Many workplaces undergo workload fluctuations, depending on the kind of work. If you're a manager, you have to know how to handle different workloads. You have to know what to do when an employee takes a vacation or leaves suddenly, for instance, or when you get more business. To run business efficiently, a company should match staff with work demand.
Evaluate your workload during the year and determine a pattern or factors that influence workload. This helps you to know the level of staff you need at a particular time. Some workloads are influenced by the season. If you're a landscaping company, for instance, you have to do most of your work in spring and summer. You know when to hire more manpower. Other workloads depend on the response from clients.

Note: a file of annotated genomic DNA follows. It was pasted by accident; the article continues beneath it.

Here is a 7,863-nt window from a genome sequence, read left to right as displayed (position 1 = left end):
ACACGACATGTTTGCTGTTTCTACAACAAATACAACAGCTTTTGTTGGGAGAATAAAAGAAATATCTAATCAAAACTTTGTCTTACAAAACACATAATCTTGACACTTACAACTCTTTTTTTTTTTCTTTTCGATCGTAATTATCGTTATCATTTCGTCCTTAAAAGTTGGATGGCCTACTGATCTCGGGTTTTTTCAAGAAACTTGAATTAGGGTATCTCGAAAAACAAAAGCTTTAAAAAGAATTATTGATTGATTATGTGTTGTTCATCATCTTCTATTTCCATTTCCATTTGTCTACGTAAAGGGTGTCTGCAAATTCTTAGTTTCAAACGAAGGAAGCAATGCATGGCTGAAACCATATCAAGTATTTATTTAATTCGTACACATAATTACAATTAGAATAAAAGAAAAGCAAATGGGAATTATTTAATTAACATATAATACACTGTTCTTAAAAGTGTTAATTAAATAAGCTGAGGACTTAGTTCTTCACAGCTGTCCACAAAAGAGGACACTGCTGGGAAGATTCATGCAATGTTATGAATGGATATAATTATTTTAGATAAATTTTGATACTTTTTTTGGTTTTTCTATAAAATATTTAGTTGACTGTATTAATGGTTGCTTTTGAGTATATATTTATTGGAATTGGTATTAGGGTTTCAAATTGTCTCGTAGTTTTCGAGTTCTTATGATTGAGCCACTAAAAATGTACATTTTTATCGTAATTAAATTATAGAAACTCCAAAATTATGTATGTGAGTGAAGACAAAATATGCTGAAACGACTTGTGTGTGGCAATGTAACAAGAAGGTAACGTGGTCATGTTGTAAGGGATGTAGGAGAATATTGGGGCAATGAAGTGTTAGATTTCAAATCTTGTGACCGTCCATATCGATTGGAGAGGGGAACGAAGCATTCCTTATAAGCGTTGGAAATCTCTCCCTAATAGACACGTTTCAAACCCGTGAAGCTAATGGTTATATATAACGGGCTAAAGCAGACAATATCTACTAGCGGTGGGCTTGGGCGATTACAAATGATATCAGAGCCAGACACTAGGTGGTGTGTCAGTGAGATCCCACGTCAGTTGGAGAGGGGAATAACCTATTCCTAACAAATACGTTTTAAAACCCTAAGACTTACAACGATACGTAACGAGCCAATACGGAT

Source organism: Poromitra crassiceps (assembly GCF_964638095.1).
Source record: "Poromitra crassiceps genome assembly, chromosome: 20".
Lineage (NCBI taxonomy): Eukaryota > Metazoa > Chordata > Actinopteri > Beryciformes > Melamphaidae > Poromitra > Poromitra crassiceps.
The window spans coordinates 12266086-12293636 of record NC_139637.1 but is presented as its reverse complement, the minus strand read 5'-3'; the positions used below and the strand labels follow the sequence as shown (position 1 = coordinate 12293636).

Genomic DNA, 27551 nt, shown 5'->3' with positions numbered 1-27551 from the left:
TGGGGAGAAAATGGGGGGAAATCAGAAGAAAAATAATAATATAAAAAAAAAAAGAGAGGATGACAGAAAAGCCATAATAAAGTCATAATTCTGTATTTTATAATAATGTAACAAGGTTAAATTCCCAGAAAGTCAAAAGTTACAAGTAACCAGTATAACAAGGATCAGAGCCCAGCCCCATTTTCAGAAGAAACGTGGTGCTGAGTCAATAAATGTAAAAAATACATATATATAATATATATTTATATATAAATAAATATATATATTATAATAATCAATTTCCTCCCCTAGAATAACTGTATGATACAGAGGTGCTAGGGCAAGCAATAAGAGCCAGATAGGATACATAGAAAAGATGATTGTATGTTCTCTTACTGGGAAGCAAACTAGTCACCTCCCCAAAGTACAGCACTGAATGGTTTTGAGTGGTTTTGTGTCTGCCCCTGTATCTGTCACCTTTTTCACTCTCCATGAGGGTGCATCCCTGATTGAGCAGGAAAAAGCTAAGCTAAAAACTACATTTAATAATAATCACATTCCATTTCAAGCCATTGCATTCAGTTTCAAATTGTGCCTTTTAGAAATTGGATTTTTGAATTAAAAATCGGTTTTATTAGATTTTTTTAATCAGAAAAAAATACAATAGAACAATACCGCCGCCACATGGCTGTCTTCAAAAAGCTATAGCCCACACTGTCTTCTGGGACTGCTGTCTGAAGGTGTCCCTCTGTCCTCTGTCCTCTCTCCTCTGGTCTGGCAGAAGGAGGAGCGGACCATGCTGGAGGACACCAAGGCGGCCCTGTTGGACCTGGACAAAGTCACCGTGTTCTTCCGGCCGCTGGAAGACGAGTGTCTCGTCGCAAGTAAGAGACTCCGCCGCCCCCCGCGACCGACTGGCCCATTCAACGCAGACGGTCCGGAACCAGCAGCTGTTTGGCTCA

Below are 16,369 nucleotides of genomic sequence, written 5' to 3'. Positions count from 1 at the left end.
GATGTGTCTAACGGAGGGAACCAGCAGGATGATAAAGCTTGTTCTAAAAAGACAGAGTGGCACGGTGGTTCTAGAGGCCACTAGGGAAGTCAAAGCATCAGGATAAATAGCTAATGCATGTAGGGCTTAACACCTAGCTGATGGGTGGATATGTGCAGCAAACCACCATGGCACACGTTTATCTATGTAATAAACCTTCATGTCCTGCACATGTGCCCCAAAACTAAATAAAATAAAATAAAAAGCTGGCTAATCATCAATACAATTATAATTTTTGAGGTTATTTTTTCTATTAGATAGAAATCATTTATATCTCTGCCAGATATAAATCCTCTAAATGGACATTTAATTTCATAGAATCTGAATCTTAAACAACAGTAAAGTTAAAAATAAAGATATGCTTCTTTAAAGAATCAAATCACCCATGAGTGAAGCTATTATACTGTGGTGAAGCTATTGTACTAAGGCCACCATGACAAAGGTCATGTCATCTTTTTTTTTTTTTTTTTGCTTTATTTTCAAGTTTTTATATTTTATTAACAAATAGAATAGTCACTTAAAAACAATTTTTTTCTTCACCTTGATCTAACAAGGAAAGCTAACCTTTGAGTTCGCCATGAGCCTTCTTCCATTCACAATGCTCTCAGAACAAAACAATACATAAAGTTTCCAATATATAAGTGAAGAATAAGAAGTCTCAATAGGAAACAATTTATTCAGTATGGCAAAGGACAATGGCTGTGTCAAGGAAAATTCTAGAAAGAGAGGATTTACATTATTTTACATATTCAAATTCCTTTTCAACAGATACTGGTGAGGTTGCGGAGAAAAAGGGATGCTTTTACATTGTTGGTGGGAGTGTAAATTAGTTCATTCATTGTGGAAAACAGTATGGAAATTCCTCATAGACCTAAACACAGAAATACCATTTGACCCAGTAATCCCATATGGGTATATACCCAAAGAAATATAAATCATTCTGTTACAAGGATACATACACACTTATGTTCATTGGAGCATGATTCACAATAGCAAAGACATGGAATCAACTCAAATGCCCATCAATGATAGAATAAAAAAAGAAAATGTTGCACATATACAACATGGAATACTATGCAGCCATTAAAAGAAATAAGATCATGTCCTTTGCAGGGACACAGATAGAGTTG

Enlist employees with the types of expertise you need perennially. You need employees with a critical skill set who can work whether the workload has increased or gone down. Keep such positions permanently. Get such workers involved in skill development.
Recruit employees with skills you need on a temporary basis when you're expecting more work. Planning ahead helps you determine the number of people and the type of skills necessary for optimum production.
Create a flexible work schedule that allows some employees to work extended hours during the peak. Provide additional training to a fixed number of employees who can shoulder part of the increased load. Use temporary staff during hiring freezes when the workload has suddenly increased.
Establish a relationship with temping agencies to keep temporal staff on standby. If you're in a business where workload fluctuates, employ part-time workers you can use when you need an extra hand at short notice. A healthcare facility, for instance, could use part-time employees more when the number of patients spikes.
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